As Ziba Design’s Creative Director Jaclyn Suzuki presented at her SXSW Interactive session titled Fluidity and Honesty: Gen Z and Identity in 2025, “Gen Z is developing the largest identity departure from any previous generation, and this shift has significant implications for products and services over the next 10-20 years. Companies will have to not only accommodate these new identity structures, but also support, strengthen and participate in their evolution.”


“Generation Z is still a bit of a mystery to many brands,” explains Sprinklr’s Shauntle Barley. “They’re kids and teens who’ve never experienced a world without internet, social media, or smartphones. They’re even more skeptical, less brand loyal, and more averse to corporate insincerity than Gen Y. They use social media in a unique way, and they consume content differently.”


In terms of content consumption, many have claimed that Gen Z has the lowest attention span of all generations thus far. Barley says, “In reality, they’re incredibly adept at quickly filtering out the content they’re not interested in seeing so that they can devote more time to content that’s relevant to them—Jeremy Finch calls this the ‘eight-second filter.’ This means that understanding how to capture consumers’ attention is even more important with this generation.”


In PulsePoint Group’s own primary and secondary research on Gen Z (including interviews with members of the age group), we’ve identified common threads like a mass exodus of Facebook, traditional TV, and radio, and an increased preference for disintegrating content apps like Snapchat to communicate with friends. Members of Gen Z bypass TV with Netflix and YouTube and traditional radio with Spotify and Pandora. They have a strong adversity toward traditional advertising, making them early adopters of ad-blocking software and a difficult demographic to advertise to.


So, how can companies solve this generational puzzle? Here are 3 learnings from SXSW Interactive that are applicable to brands:

81% of Gen Z say negotiating multiple identities is life as usual - They are “no logo” purchasers; they want simple, stealth branding that doesn’t interfere with their ability to shift identities quickly. Being “on trend” doesn’t matter as much to them as it did to previous generations, and they are known for their “norm-core” mentality, which rejects fads. Thus, brands must de-label and start talking about their company’s overall vision and values (not one-off product benefits), which need to cater to this generation’s desire to support companies that have a sense of corporate responsibility and sustainability. In that vein, Barley explains that “whether the company has a commitment to environmental sustainability, or helps social causes, this generation will notice, care, and hold you to their standard.”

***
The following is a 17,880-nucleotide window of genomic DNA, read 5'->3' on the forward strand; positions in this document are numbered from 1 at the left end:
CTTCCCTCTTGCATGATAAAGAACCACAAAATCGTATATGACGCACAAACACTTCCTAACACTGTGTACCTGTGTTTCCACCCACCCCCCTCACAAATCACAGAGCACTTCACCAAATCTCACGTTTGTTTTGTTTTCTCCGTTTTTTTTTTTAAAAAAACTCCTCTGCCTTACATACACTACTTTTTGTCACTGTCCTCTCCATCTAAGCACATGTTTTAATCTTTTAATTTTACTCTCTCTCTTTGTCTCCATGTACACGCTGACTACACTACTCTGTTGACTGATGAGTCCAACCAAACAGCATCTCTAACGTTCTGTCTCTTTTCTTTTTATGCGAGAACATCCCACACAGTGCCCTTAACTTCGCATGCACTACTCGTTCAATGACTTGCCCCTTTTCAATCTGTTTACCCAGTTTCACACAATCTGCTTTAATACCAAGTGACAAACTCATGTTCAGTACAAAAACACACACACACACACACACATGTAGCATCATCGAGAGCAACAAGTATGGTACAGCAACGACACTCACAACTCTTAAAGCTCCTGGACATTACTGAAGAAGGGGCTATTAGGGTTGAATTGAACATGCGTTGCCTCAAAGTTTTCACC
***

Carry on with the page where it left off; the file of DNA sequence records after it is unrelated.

63% of them say they prefer to see real people than celebs in their ads – Companies must place increased emphasis on user-generated content from brand advocates giving their honest, unpaid opinions. They’ll need to lean on loyal Gen Z advocates and identify the appropriate avenues for more customer feedback and participation. “Brands will need to relinquish much more control, and even be open to criticism, or irreverence, to resonate with them,” writes Campaign US’s Lucie Greene. As Suzuki mentioned, brand voices also need to be raw and unpolished – a step further than the “authenticity” model that Millennials respond to.

Gen Z is even more “mobile first” and 2x more likely to shop on a mobile device than Millennials. If your site isn’t already mobile friendly, make that your first priority. And of all advertising mediums, mobile is where Gen Z is most receptive. Young college students -- the oldest of Gen Z -- rank mobile as number one in terms of ad relevancy (in contrast with smartphone users in general, who are more likely to cite TV), according to the IAB Mobile Marketing Center of Excellence.


These changing norms have started to challenge existing approaches to and modes of communication. The demand for value-driven, mobile-friendly content has never been greater. Is your brand on board?